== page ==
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To the comment earlier about a gigaton nuclear weapon NOT being a planet killer. Ok it doesnt have to destroy the entire planet, but an explosion like that would create the entire earth as a nucelar fallout zone, nuclear winter would happen, the earth's rotation and postition would be changed bc of the massive explosion. And if the explosion was underground the earth might lose some of its mass and ultimately spin slowly out of orbit. Also if it was detonated in the air about 1/5 of our atmostphere would be gone.



posted on Jun, 16 2005 @ 01:22 PM
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It shouln't be to hard to build... I think with the modern teqniques at least... And it's main purpouse would be to SCARE... you wouldn't want to attack a country with a nuke arsenal like that... right...?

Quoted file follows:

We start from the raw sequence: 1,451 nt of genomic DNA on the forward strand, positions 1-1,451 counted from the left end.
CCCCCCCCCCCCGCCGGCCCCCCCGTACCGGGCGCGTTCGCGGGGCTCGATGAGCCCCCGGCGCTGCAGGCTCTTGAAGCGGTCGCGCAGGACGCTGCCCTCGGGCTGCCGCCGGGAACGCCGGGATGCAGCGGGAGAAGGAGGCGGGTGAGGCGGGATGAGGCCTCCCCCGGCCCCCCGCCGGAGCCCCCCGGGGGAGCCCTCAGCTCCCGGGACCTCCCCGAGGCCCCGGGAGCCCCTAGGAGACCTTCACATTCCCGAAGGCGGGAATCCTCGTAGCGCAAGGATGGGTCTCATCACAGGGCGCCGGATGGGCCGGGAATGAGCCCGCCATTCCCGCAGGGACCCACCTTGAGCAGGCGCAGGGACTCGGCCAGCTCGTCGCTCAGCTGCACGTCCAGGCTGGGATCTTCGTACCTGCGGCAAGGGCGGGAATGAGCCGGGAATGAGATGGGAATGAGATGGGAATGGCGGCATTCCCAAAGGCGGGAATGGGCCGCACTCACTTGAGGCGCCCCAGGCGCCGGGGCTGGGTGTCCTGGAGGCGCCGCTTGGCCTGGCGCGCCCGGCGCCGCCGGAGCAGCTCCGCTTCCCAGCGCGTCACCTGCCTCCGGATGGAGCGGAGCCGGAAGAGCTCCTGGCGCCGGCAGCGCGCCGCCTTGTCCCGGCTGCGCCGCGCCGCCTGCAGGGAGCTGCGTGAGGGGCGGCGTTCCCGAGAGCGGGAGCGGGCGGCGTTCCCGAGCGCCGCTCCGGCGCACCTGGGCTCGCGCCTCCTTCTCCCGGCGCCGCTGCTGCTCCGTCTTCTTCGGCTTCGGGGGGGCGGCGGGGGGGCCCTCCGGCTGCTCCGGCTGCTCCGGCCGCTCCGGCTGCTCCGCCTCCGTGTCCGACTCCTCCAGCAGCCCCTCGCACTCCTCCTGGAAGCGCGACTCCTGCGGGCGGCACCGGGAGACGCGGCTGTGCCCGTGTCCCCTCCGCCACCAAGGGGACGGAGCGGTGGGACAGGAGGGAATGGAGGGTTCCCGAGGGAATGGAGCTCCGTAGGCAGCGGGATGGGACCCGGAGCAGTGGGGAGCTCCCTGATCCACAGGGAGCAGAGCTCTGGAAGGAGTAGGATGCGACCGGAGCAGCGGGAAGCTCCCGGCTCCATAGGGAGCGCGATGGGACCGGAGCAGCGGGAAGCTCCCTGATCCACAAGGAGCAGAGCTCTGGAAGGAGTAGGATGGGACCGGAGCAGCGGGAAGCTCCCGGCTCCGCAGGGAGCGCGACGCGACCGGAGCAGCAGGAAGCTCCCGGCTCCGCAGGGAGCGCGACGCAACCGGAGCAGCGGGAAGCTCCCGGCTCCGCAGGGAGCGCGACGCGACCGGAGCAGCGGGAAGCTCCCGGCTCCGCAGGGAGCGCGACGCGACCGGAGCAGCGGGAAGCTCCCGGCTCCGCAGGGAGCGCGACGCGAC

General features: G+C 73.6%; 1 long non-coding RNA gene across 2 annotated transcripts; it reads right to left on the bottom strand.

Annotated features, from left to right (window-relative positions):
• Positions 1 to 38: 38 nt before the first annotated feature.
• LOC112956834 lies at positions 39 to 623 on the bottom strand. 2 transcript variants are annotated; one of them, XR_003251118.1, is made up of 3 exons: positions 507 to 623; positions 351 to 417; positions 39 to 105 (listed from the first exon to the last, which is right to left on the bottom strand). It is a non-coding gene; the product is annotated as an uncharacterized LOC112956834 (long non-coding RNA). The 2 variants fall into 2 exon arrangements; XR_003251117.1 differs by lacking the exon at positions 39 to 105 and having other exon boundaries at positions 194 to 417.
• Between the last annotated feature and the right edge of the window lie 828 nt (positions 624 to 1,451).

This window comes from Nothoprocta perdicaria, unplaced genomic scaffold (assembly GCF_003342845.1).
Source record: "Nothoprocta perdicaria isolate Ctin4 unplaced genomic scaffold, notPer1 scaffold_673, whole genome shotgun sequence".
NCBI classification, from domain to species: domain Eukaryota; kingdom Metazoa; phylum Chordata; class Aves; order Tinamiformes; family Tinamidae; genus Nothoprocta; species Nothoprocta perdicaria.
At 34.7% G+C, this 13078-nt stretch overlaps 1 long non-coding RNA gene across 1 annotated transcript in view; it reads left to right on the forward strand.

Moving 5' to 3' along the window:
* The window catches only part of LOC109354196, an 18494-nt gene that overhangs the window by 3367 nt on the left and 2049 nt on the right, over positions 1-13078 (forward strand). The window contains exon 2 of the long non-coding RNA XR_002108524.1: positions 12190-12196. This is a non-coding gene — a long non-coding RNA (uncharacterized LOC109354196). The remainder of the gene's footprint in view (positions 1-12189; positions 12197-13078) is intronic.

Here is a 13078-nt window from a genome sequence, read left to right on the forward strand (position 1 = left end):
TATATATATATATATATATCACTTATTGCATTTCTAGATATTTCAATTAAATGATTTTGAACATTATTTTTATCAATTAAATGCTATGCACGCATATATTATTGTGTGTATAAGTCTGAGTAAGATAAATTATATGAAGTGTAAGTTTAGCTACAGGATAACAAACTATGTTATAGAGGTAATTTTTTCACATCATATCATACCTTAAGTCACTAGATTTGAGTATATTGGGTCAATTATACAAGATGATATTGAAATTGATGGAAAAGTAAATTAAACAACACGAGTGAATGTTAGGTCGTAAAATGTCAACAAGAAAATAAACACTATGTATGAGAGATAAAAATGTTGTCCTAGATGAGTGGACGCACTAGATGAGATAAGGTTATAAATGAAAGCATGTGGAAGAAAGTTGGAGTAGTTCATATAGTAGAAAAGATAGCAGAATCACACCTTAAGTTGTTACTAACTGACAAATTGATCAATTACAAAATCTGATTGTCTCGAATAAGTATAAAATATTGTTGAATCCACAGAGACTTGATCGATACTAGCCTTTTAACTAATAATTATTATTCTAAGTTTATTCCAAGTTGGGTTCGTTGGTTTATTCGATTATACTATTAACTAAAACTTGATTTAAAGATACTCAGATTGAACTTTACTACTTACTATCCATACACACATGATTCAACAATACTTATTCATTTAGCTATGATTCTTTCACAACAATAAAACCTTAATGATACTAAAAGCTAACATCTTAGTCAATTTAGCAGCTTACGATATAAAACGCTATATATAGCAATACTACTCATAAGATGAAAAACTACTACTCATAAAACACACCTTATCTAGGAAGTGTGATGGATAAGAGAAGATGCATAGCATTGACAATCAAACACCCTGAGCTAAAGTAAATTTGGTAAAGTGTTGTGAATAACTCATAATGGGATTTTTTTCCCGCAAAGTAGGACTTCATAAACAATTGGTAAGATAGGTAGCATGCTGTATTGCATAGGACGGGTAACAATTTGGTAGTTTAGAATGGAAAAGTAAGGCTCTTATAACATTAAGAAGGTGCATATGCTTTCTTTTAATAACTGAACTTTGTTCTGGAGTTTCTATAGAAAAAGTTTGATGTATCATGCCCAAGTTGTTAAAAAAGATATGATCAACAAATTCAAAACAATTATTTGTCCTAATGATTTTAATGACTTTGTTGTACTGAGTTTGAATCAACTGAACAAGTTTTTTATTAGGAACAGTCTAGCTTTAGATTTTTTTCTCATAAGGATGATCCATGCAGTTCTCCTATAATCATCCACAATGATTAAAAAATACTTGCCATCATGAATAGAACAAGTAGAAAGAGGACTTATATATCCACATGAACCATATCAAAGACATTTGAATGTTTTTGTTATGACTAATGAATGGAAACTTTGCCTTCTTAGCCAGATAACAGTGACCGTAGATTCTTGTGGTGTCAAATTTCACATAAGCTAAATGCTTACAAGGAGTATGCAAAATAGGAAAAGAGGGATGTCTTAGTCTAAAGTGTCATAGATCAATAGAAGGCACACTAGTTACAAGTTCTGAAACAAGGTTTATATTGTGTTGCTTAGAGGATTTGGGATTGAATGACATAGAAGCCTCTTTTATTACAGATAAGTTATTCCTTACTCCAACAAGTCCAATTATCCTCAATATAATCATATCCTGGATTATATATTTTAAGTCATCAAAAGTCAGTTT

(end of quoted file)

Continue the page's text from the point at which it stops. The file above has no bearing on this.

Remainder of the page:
posted on Jun, 16 2005 @ 01:31 PM
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Is it possible to create a Nuclear weapon without any radiation?



posted on Jun, 16 2005 @ 03:26 PM
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A neutron bomb has limited nuclear radiation. Upon detonation it emmits massive amounts of neutrons which destroy electronics and organic materials. Most everyone dies in the next week-- but the radiation only lasts about a year rather than 100's



posted on Jun, 16 2005 @ 04:11 PM
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Originally posted by horten229v3
A neutron bomb has limited nuclear radiation. Upon detonation it emmits massive amounts of neutrons which destroy electronics and organic materials. Most everyone dies in the next week-- but the radiation only lasts about a year rather than 100's


Neutron bombs have massive amounts of radiation, and again I point out that tritium is the enhancer. Every nuke has neutron generators, as that is what causes the reaction.



posted on Jun, 16 2005 @ 05:03 PM
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yes but the massive amounts of immediate radiation are not long-lingering like the conventional nuclear weapons.



posted on Jun, 17 2005 @ 06:22 AM